Date of Award

Spring 6-2-2018

Document Type

Thesis

Degree Name

Master of Arts (MA)

Department

Education

First Advisor

Paul Sproll

Second Advisor

Nancy Friese

Abstract

The moving image is arguably the most complex form of expression that we have ever invented. Yet, the degree to which the medium can be taken advantage of throughout its process of creation does not always seem to be grasped within the context of education. Zoom-Out examines the current state of moving image education and how the range of ways in which film can be shaped for the purpose of learning might be further expanded upon. An overview of how standard film industry practices transition into educational settings provides a backdrop for highlighting pedagogical tendencies that point to a reliance on methods of professional film production. Possible reasons for this are advanced, and the need for a greater diversity of pedagogical approaches within the field is argued for through an examination of the author’s own practice as well as those of others. The auto-ethnographic account of the author reveals specific examples of how principles rooted in Japanese philosophical and aesthetic traditions may be utilized in order to provide learners with opportunities for alternative forms of growth and learning. The author concludes that a greater awareness of the affordances of the medium will allow for a wider range of innovative approaches that will help students as well as the art form move forward.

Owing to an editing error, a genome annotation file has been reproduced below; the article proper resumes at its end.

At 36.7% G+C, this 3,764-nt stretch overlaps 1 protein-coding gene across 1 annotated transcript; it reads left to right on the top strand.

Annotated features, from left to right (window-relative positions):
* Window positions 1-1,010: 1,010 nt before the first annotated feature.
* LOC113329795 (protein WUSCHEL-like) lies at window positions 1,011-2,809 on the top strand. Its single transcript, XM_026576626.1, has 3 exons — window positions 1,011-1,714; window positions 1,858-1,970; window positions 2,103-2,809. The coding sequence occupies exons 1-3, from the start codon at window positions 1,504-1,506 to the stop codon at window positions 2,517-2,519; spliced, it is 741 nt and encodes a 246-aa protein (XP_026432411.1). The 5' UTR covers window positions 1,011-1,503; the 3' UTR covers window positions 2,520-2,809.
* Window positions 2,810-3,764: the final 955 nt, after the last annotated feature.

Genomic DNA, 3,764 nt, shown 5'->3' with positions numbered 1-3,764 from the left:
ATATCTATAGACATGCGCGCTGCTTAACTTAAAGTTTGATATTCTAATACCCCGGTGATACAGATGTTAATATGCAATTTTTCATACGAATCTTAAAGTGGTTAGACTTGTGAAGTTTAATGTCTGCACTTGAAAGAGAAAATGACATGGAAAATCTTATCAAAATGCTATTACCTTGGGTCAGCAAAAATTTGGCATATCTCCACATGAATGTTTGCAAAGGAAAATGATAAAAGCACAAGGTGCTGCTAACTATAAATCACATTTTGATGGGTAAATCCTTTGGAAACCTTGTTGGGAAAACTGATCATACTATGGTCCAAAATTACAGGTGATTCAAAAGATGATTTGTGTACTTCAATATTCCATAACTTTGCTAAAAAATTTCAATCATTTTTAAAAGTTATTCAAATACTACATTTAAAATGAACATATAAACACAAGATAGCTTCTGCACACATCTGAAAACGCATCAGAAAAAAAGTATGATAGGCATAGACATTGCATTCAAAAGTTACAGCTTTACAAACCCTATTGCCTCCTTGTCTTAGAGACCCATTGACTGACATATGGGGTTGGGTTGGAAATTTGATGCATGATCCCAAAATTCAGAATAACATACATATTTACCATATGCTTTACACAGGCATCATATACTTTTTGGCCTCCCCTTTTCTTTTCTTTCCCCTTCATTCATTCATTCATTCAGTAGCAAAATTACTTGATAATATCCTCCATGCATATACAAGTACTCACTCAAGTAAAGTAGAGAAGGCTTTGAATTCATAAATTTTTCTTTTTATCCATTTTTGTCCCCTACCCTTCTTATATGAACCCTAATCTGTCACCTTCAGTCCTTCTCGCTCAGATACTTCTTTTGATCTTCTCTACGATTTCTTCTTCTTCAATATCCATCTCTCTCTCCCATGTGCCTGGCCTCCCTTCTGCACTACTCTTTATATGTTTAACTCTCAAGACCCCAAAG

Creative Commons License

Creative Commons Attribution-Noncommercial-No Derivative Works 4.0 License
This work is licensed under a Creative Commons Attribution-Noncommercial-No Derivative Works 4.0 License.

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Art Education Commons

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